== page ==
This will be an increasing problem for the US as it attempts to formulate a policy for involving international partners. The nature of the space industry is such that, if the US were to allow foreign governments and firms to get a foothold inside the exploration program similar to the one the Russians have inside the ISS, they would be effectively be forfeiting the possibility of sanctioning those governments and firms. The US has a pretty weak hand when it comes to trying to stop the spread of dangerous weapons and technologies using sanctions. International cooperation in projects like the ISS weakens it even more.

The fact that the French and Germans are anxious to resume large scale sales of weapons to China, without regard to the consequences for US security, should be a factor in determining whether to invite them to participate in any long-term exploration program. Another factor the US should take into account is their hostility towards what they see as America’s long-term goals in space.

Writing in Le Monde on January 22, Michael Alberganti takes President Bush’s reference to the Lewis and Clark expedition and asks if the US now considers the moon in the same category as the Louisiana Territory, that is, American soil. Of course, he recognizes that the US renounced any sovereign claims to the moon or to other celestial bodies in the 1967 outer space treaty. Even so, he suspects that the US is off on an adventure leading to “La Conquete de L’espace”. The term is current in France while, over in the US, it has not been seriously used in decades. They see America’s effort to explore the solar system as a form of space imperialism.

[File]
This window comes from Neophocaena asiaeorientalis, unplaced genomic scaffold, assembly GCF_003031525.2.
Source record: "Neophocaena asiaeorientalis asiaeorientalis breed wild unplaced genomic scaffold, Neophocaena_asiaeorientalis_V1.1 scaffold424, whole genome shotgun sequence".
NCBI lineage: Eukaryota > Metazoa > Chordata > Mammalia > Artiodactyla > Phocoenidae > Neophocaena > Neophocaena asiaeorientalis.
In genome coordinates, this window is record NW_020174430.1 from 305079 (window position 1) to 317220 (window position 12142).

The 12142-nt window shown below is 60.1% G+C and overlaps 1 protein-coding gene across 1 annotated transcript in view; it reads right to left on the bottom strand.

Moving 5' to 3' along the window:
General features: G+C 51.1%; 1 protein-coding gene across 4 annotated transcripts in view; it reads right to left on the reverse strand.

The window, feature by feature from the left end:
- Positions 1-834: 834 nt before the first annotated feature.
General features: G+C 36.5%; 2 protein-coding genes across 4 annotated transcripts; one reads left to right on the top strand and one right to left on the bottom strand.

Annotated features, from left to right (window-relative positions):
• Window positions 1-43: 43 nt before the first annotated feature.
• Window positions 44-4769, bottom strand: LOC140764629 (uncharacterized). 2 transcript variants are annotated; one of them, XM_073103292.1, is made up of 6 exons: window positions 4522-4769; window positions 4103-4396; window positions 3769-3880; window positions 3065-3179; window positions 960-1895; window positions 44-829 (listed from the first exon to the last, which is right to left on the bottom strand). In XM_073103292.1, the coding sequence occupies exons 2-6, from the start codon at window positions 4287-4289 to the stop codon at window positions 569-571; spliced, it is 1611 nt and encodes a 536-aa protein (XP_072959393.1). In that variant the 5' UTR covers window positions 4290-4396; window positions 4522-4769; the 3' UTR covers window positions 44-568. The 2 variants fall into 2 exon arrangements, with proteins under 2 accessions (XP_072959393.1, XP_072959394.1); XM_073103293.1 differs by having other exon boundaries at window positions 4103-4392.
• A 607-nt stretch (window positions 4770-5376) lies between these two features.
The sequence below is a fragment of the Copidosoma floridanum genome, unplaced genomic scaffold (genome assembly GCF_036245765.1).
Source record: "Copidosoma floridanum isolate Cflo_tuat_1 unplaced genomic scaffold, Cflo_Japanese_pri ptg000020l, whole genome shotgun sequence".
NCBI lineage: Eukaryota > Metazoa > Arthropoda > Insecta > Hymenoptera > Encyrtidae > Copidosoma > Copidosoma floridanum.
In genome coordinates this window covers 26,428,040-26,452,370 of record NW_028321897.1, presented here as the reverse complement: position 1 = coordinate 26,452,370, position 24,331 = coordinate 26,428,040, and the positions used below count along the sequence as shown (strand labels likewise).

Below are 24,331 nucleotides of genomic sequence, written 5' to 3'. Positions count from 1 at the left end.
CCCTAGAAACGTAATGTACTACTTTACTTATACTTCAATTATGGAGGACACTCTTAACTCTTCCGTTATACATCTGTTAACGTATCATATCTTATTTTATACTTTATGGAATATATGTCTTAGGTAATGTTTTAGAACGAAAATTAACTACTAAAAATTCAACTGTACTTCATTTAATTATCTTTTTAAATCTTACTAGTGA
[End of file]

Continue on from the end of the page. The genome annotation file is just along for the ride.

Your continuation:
While the US has never had an explicit policy of space colonization, it is reasonable to assume that Bush’s strategy leads in that direction. Opposition to these US ambitions from Europe’s Socialists and Greens should be expected. Rene Schaad, a Swiss scientist, is quoted in Paula Berinstein’s book Making Space Happen as follows: “The Frontier does not have a good reputation in Europe… So when you talk about people conquering Mars or use a word like ‘Frontier,’ people form images of Palestine, or the Old West, with slaughtered Indians and buffalos.” This is the usual stereotype.

It would be far better for the US to forget about seriously cooperating with the Europeans. The overwhelming majority rejects the dreams that so many Americans have of a new, spacefaring civilization. Large-scale, long-term, difficult and very expensive projects are best accomplished by cooperating with trusted friends and allies. While there are many nations in Europe that fit this description, the ones that dominate ESA do not.